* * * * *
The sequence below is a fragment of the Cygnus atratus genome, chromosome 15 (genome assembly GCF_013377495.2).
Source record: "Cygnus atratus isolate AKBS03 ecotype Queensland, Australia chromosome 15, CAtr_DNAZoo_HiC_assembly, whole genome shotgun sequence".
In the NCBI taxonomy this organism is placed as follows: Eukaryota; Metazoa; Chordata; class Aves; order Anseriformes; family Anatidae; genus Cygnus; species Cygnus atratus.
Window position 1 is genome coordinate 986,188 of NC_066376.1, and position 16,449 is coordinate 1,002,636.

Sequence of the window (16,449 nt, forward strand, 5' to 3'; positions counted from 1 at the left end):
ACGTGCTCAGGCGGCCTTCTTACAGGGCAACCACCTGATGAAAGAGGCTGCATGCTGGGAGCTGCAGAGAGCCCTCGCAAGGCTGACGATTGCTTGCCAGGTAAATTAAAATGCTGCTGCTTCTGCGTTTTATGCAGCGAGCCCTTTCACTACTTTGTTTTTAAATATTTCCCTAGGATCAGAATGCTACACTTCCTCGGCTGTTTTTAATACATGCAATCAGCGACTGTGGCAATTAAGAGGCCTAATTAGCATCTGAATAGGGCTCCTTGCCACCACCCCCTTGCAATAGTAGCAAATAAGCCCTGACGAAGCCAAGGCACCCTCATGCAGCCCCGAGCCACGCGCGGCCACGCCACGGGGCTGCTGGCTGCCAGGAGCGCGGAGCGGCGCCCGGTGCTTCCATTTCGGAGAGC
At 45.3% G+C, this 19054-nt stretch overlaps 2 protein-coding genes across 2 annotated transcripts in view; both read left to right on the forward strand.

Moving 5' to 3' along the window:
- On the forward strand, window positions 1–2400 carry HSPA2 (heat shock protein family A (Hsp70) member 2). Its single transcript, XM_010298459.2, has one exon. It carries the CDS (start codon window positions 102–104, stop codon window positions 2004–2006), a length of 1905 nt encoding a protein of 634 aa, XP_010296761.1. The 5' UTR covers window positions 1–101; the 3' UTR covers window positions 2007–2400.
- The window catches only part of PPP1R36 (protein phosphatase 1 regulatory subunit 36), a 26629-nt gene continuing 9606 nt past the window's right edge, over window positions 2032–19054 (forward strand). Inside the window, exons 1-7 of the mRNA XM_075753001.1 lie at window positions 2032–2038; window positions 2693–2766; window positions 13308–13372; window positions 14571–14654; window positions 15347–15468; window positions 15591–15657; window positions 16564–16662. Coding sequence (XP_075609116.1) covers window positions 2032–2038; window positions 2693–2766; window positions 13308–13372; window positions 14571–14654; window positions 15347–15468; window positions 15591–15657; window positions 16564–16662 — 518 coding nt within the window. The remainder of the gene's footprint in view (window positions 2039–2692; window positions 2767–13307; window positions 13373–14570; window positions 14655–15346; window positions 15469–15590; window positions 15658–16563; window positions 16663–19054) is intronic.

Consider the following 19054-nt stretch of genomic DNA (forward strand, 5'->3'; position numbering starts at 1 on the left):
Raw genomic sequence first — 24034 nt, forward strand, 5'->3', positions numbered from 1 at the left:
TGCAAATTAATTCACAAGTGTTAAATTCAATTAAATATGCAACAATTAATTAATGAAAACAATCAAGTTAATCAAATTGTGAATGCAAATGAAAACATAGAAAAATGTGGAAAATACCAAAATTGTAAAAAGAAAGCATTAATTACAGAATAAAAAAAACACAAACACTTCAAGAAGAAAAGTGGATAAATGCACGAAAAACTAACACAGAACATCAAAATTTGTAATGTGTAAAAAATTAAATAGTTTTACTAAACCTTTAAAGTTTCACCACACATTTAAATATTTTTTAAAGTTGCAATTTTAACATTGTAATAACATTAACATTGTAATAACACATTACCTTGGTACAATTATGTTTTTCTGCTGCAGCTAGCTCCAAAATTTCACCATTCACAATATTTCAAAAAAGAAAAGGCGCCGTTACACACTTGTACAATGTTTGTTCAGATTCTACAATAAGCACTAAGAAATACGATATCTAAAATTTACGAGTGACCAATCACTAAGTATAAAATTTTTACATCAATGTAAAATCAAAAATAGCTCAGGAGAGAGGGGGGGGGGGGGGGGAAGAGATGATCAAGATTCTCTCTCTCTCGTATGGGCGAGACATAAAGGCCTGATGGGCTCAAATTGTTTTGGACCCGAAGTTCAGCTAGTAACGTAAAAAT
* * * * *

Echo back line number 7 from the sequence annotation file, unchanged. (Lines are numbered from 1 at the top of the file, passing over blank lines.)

At 45.3% G+C, this 19054-nt stretch overlaps 2 protein-coding genes across 2 annotated transcripts in view; both read left to right on the forward strand.